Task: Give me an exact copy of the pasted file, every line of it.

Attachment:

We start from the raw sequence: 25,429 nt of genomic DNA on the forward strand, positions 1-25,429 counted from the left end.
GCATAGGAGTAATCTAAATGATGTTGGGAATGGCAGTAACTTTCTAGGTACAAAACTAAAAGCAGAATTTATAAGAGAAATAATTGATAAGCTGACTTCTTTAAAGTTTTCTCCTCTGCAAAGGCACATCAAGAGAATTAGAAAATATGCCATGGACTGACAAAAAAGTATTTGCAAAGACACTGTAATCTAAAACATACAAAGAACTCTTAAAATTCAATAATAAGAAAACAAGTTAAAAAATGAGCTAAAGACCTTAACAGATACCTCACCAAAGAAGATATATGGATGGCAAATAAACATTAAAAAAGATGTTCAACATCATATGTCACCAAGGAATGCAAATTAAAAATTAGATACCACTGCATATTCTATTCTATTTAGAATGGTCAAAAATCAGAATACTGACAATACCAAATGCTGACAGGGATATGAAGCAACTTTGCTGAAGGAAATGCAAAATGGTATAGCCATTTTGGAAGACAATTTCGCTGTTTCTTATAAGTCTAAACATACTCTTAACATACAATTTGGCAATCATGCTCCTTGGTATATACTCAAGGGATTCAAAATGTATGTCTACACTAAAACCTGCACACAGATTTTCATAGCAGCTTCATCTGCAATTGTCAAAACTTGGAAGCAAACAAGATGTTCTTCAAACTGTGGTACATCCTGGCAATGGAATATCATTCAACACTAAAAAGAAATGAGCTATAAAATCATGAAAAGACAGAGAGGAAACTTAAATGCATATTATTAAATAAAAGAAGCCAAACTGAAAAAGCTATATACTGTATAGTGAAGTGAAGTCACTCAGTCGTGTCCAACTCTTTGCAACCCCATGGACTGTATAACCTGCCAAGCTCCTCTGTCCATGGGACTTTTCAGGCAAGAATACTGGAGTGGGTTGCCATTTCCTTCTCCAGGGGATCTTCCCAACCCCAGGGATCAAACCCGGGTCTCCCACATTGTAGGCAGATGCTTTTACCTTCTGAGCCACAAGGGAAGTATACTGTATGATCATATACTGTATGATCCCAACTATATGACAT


We start from the raw sequence: 25,429 nt of genomic DNA on the forward strand, positions 1-25,429 counted from the left end.
GCATAGGAGTAATCTAAATGATGTTGGGAATGGCAGTAACTTTCTAGGTACAAAACTAAAAGCAGAATTTATAAGAGAAATAATTGATAAGCTGACTTCTTTAAAGTTTTCTCCTCTGCAAAGGCACATCAAGAGAATTAGAAAATATGCCATGGACTGACAAAAAAGTATTTGCAAAGACACTGTAATCTAAAACATACAAAGAACTCTTAAAATTCAATAATAAGAAAACAAGTTAAAAAATGAGCTAAAGACCTTAACAGATACCTCACCAAAGAAGATATATGGATGGCAAATAAACATTAAAAAAGATGTTCAACATCATATGTCACCAAGGAATGCAAATTAAAAATTAGATACCACTGCATATTCTATTCTATTTAGAATGGTCAAAAATCAGAATACTGACAATACCAAATGCTGACAGGGATATGAAGCAACTTTGCTGAAGGAAATGCAAAATGGTATAGCCATTTTGGAAGACAATTTCGCTGTTTCTTATAAGTCTAAACATACTCTTAACATACAATTTGGCAATCATGCTCCTTGGTATATACTCAAGGGATTCAAAATGTATGTCTACACTAAAACCTGCACACAGATTTTCATAGCAGCTTCATCTGCAATTGTCAAAACTTGGAAGCAAACAAGATGTTCTTCAAACTGTGGTACATCCTGGCAATGGAATATCATTCAACACTAAAAAGAAATGAGCTATAAAATCATGAAAAGACAGAGAGGAAACTTAAATGCATATTATTAAATAAAAGAAGCCAAACTGAAAAAGCTATATACTGTATAGTGAAGTGAAGTCACTCAGTCGTGTCCAACTCTTTGCAACCCCATGGACTGTATAACCTGCCAAGCTCCTCTGTCCATGGGACTTTTCAGGCAAGAATACTGGAGTGGGTTGCCATTTCCTTCTCCAGGGGATCTTCCCAACCCCAGGGATCAAACCCGGGTCTCCCACATTGTAGGCAGATGCTTTTACCTTCTGAGCCACAAGGGAAGTATACTGTATGATCATATACTGTATGATCCCAACTATATGACAT